SEISS – Self Employed Income Support Scheme
Closes on Monday 19 October and is replaced with:
SEISS grant extension
The grant extension is for self-employed individuals who are currently eligible for the Self-Employment Income Support Scheme and are actively continuing to trade, but are facing reduced demand due to coronavirus (COVID-19).
Job Retention Scheme – Flexible Furlough
Ends 31st October
Replaced by: Job Support Scheme –
The Job Support Scheme is designed to protect viable jobs in businesses who are facing lower demand over the winter months due to Covid-19, to help keep their employees attached to the workforce. The scheme will open on 1 November 2020 and run for 6 months.
The company will continue to pay its employee for time worked, but the cost of hours not worked will be split between the employer, the Government (through wage support) and the employee (through a wage reduction), and the employee will keep their job.
The Government will pay a third of hours not worked up to a cap, with the employer also contributing a third. This will ensure employees earn a minimum of 77% of their normal wages, where the Government contribution has not been capped.
Employers using the Job Support Scheme will also be able to claim the Job Retention Bonus if they meet the eligibility criteria.
– new funding for placements for 16-24 yr olds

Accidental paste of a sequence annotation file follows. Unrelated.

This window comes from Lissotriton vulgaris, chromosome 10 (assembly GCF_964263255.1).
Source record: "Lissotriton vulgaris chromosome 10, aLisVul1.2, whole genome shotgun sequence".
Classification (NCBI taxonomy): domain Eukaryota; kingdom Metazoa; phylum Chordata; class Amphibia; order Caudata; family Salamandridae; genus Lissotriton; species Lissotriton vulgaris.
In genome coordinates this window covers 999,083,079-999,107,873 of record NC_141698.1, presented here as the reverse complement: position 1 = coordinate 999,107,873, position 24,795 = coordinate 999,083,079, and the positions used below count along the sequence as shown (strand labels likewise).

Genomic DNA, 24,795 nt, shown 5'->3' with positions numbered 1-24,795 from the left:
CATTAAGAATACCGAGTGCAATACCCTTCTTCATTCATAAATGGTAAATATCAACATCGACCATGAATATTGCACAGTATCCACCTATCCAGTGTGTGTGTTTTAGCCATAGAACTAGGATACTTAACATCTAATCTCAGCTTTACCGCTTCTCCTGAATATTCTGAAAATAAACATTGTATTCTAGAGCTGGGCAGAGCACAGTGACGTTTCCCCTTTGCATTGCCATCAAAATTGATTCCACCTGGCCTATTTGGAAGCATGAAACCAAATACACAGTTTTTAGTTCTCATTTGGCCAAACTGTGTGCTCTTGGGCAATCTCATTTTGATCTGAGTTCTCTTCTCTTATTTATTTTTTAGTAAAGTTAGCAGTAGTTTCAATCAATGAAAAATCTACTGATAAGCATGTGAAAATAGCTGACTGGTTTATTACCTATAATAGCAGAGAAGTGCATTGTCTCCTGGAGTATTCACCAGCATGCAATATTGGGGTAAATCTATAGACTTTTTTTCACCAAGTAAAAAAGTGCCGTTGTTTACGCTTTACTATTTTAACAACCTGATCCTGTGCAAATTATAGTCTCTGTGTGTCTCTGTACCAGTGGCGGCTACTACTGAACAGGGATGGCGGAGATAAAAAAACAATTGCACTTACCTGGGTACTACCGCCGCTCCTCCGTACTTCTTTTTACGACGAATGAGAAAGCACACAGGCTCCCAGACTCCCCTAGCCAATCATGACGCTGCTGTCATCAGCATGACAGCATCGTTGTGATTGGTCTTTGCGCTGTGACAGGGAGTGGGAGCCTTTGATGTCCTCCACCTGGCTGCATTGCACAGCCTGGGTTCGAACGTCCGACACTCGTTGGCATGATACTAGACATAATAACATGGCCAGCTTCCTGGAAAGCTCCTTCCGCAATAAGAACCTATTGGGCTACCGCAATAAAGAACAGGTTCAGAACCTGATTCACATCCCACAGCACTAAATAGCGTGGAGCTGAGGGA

For SME’s/companies with less than 30 places via Chamber website https://www.brchamber.co.uk/kickstart-scheme/
For large companies
Job Retention Bonus – new
The Job Retention Bonus is a £1,000 one-off taxable payment to you (the employer), for each eligible employee that you furloughed and kept continuously employed until 31 January 2021.
You’ll be able to claim the bonus between 15 February 2021 and 31 March 2021. You do not have to pay this money to your employee.
Test and Trace support payment
If you’ve been contacted by the Test and Trace service and told to self isolate, you could be entitled to a one-off payment of £500 to support you while you’re unable to work if you’re on a low income or benefits.
Universal Credit and ESA –
Universal Credit is a payment to help with your living costs. It’s paid monthly – or twice a month for some people in Scotland.
You may be able to get it if you’re on a low income, out of work or you cannot work.
Statutory Sick Pay (SSP) rebate scheme –
You could get SSP if you’re self-isolating because you or someone you live with has coronavirus symptoms or has tested positive for coronavirus